Thursday, March 17, 2022
By Dr. Maggie Arnold, Vascular Surgeon & Director, MedStar Heath Vein Centers and Charm City Run Boston Marathon Training Group Member
Picture it: a beautiful day in Colorado, skiing under clear blue skies when out of nowhere: BOOM! I was hit by an out-of-control skier. The aftermath of the accident was a complete tear of my left ACL as well as a partially torn meniscus.
The pain of the injury was intense, but short-lived. By the time I had made it to the emergency center at the mountain base, I had only minimal physical discomfort.
However, after learning of my diagnosis and the long road of recovery ahead of me, the mental discomfort was real…and not short lived.
As a “runner of a certain age (46)” I have dealt with various minor injuries and set-backs along the way, but none that side-lined me for more than a week or at most a month of easy running. Hearing my orthopaedic surgeon tell me in January that I likely would not be running again until late July was a total shock to my system. Currently, I am 3 months out from my initial injury and 2 months out from surgery. Here are some of the lessons I have learned along the way:
Control what you can: Suffering an injury can feel like a total loss of control. I couldn’t do the things in my life that I really enjoyed (running). I felt untethered. What was I going to do on my Saturday mornings now? But I have been focusing on the things I have control over. First. I really prioritized sleep. It was really hard for me to get a good night’s sleep without my usual energy expenditure of running. I started focusing on good sleep habits, going to bed early, no scrolling, and meditation. I also worked on my diet and tried to fuel up on foods that were going to support my healing body.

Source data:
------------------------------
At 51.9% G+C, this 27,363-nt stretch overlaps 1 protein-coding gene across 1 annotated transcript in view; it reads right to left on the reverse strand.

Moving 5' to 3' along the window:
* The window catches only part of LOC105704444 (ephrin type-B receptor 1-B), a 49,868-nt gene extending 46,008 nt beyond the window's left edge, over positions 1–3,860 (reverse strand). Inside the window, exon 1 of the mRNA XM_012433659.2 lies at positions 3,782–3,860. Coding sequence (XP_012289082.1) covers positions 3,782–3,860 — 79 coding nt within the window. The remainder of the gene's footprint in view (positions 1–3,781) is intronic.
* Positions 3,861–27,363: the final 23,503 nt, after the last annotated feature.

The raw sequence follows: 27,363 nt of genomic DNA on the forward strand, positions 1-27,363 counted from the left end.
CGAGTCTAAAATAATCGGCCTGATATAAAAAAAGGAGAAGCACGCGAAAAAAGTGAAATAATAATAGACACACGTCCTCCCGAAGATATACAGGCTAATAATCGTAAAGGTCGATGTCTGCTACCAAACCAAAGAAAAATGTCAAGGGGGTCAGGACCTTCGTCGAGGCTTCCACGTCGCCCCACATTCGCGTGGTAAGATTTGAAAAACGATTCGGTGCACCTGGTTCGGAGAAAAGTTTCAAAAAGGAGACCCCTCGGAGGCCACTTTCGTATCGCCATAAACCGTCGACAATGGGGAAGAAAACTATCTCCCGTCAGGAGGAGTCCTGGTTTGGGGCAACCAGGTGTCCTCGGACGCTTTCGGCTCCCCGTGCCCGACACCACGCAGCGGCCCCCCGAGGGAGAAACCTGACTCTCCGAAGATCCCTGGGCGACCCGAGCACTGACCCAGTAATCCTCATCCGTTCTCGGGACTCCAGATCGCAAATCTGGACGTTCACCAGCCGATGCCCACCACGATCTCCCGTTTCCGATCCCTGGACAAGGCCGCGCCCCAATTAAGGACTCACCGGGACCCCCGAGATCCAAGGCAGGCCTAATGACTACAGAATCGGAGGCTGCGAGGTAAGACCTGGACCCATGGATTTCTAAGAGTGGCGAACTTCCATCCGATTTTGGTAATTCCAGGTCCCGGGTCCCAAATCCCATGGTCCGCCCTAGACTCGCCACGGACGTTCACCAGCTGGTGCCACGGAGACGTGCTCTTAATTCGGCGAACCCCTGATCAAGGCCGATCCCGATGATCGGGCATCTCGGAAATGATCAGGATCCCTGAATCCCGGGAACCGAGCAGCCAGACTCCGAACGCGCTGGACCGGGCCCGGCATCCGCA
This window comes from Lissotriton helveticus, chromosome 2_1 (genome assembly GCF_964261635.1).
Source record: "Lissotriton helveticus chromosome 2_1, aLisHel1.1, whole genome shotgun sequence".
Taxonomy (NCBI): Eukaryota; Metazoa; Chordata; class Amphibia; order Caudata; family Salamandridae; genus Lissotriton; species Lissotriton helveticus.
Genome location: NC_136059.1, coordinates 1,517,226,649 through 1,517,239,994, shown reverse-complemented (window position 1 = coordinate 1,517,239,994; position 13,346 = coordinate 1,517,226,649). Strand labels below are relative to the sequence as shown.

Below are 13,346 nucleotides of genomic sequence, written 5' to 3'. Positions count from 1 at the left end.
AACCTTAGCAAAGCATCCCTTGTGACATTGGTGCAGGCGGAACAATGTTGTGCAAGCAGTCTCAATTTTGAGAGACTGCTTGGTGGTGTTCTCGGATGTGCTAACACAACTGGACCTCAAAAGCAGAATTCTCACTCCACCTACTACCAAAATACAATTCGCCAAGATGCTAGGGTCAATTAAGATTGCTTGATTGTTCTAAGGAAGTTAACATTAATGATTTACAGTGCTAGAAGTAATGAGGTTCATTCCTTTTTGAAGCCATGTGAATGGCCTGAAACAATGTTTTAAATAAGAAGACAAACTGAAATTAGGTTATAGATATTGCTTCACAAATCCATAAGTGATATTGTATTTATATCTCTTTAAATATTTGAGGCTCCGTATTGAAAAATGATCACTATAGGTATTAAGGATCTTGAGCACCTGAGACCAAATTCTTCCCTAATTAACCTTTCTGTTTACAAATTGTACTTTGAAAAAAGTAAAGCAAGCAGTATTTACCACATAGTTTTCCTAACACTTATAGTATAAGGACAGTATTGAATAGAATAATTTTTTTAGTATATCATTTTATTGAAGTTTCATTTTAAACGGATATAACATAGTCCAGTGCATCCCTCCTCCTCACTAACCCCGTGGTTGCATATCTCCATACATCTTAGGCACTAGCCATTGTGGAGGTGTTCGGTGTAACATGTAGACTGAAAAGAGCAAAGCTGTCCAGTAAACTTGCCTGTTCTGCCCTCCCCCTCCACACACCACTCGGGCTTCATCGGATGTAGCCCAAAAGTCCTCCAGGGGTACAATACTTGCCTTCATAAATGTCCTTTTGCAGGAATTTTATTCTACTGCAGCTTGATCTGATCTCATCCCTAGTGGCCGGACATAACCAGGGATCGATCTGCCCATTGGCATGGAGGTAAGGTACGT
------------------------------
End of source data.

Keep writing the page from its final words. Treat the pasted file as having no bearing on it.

Lean into your community: my Charm City Run crew was so amazingly supportive. They brought me a care package complete with good reading material and fuzzy slippers. Instead of pulling back from my running community, I have kept up with them through weekly emails from our coach, following their Strava posts, and even showing up for post-run coffee and bagels. Part of what I love about running is my running community. Staying in touch with them help me be connected to that part of my life
Change your perspective: Instead of focusing on the things I couldn’t do (run) or the races I wasn’t going to be competing in, I have rebranded this time as an opportunity to reset and rebuild. Remember all those times you told yourself you were going to do strength training? Well now I am! I am also doing lots of cross-training with the bike (Peloton) as well as swimming.
With these things in mind as well as tremendous love and support from my family and friends, I choose to view this injury is just a season, a recharge. I am confidently hopeful that I will return to the starting line of my next race empowered by the mental and physical work that I will put in over the next months.